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WORK IN PROGRESS: A Computer-Aided Design Intelligent Tutoring System Teaching Strategic Flexibility

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2016 ASEE Annual Conference & Exposition


New Orleans, Louisiana

Publication Date

June 26, 2016

Start Date

June 26, 2016

End Date

June 29, 2016





Conference Session

Computers in Education Division Poster Session

Tagged Division

Computers in Education

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Paper Authors


Yang Hu Washington State University

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Yang Hu obtained her Bachelor degree in major of applied chemistry in 2005. Then she continued a graduate study in polymer physics and chemistry from 2005 to 2008. After working for a year as a recycled material product manager, she came to the U.S. began the graduate study at Washington State University. She got her Master Degree in Mechanical Engineering in 2013. She currently is a Ph.D. candidate in Computer Science. She is interested in applying Reinforcement learning method to build intelligent tutorial systems that are adaptive to multiple solutions.

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Matthew E. Taylor Washington State University

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Matthew E. Taylor graduated magna cum laude with a double major in computer science and physics from Amherst College in 2001. After working for two years as a software developer, he began his Ph.D. work at the University of Texas at Austin with an MCD fellowship from the College of Natural Sciences. He received his doctorate from the Department of Computer Sciences in the summer of 2008, supervised by Peter Stone. Matt then completed a two year postdoctoral research position at the University of Southern California with Milind Tambe and spent 2.5 years as an assistant professor at Lafayette College in the computer science department. He is currently an assistant professor at Washington State University in the School of Electrical Engineering and Computer Science and is a recipient of the National Science Foundation CAREER award. Current research interests include intelligent agents, multi-agent systems, reinforcement learning, transfer learning, and robotics.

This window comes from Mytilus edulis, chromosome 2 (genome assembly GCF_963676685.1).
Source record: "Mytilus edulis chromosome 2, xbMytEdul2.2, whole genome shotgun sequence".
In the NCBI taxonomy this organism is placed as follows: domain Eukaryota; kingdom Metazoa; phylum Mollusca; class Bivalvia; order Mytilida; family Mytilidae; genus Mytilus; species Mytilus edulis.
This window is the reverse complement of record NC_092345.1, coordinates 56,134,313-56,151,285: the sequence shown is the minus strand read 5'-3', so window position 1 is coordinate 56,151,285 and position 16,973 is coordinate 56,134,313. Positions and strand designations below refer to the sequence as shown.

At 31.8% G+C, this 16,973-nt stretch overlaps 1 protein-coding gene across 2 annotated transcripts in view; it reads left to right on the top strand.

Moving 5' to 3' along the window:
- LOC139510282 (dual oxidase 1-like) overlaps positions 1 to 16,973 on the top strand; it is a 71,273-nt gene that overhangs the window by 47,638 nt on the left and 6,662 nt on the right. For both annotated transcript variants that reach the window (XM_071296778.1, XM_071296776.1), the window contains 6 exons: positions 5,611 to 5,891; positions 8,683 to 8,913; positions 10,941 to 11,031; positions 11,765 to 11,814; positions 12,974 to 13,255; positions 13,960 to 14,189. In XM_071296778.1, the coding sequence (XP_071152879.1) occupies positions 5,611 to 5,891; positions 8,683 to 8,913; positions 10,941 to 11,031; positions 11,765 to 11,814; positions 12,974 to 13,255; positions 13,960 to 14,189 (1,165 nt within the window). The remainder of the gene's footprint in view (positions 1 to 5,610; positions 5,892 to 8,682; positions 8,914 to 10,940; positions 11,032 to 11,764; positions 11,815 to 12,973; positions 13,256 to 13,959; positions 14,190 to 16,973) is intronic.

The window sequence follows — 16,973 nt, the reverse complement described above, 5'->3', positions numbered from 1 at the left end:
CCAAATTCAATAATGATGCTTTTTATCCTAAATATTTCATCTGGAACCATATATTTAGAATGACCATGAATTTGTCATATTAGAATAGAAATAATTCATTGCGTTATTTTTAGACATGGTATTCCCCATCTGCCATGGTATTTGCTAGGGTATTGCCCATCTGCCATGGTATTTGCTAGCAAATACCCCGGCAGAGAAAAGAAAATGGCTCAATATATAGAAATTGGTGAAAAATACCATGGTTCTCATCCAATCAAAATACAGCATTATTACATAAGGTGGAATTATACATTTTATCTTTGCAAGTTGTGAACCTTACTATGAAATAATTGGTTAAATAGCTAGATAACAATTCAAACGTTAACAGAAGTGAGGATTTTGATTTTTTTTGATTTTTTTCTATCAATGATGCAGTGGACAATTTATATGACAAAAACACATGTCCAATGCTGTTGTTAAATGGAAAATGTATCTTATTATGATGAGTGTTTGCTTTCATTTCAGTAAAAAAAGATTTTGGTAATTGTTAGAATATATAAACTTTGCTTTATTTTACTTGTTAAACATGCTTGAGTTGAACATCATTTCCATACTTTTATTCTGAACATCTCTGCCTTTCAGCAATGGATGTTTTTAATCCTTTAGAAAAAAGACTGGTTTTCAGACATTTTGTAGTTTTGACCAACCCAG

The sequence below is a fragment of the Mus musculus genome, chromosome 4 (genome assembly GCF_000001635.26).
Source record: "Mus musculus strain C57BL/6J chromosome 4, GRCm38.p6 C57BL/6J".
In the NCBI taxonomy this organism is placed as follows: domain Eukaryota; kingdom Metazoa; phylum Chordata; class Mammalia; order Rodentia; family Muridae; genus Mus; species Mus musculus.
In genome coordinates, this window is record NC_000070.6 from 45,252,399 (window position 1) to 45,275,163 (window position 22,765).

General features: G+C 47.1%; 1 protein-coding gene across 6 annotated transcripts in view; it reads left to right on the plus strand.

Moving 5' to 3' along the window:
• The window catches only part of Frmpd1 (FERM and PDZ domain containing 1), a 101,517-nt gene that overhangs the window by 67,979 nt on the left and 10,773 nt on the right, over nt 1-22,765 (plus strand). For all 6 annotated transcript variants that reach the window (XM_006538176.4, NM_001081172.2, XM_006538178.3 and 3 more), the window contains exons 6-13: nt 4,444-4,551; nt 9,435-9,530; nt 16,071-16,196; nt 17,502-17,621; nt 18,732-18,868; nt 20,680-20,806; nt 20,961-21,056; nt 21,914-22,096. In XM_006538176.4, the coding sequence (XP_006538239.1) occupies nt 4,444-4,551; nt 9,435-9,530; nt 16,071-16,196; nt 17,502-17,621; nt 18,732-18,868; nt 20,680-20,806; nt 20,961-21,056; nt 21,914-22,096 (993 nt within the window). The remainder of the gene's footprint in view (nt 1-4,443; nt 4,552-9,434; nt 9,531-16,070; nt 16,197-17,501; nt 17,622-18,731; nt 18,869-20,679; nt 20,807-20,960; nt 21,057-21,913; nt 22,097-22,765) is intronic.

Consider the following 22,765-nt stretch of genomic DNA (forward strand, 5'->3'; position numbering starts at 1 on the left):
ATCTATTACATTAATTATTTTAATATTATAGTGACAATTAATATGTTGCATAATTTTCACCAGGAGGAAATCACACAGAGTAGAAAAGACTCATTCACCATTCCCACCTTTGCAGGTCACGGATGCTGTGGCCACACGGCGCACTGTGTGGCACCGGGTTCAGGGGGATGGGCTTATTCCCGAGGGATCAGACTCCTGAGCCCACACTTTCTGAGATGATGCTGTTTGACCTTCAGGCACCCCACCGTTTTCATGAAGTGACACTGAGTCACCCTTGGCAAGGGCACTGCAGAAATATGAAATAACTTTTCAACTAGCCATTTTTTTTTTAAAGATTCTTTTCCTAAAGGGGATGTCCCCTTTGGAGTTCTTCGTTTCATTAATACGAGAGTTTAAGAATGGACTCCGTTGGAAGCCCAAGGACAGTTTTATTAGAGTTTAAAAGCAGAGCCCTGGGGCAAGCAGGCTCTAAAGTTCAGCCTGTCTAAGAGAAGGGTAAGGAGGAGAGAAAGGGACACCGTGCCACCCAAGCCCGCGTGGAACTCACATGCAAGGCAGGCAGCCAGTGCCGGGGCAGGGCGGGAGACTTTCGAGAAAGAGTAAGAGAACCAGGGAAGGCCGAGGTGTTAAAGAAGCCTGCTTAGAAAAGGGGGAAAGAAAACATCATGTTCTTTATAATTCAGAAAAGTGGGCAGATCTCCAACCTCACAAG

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Taking a Computer-Aided Design (CAD) class is a prerequisite for Mechanical Engineering freshmen at many universities, including ours. The traditional way to learn CAD software is to follow examples and exercises in a textbook. However, using written instruction is not always effective because textbooks usually support single strategy to construct a model. Missing even one detail may cause the student to become stuck, potentially leading to frustration. To make the learning process easier and more interesting, we designed and implemented a tutorial for an open source CAD program, FreeCAD, to teach students how to use Boolean operations to construct complex objects from multiple simple shapes. Instead of teaching a single method to construct a model, the program first automatically learns all possible ways to construct a model and then can teach the student multiple ways to make the 3D model. Learning multiple potential solutions has been shown to encourage students to develop the tools they need to solve new problems. This study compares textbook learning with learning from two variants of our intelligent tutoring system. The textbook approach is considered the baseline. In the first tutorial variant, subjects were given minimal guidance and were asked to construct a model in multiple ways. Subjects in the second tutorial group were given two guided solutions to constructing a model and then asked to demonstrate a third solution when constructing the same model. Rather than directly providing instructions, participants in the second tutorial group were expected to independently explore and were only provided feedback when the program determined he/she had deviated too far from a potential solution. The three groups are compared by measuring the time needed to 1) successfully construct the same model in a testing phase, 2) use multiple methods to construct the same model in a testing phase, and 3) construct a novel model.

Hu, Y., & Taylor, M. E. (2016, June), WORK IN PROGRESS: A Computer-Aided Design Intelligent Tutoring System Teaching Strategic Flexibility Paper presented at 2016 ASEE Annual Conference & Exposition, New Orleans, Louisiana. 10.18260/p.27208

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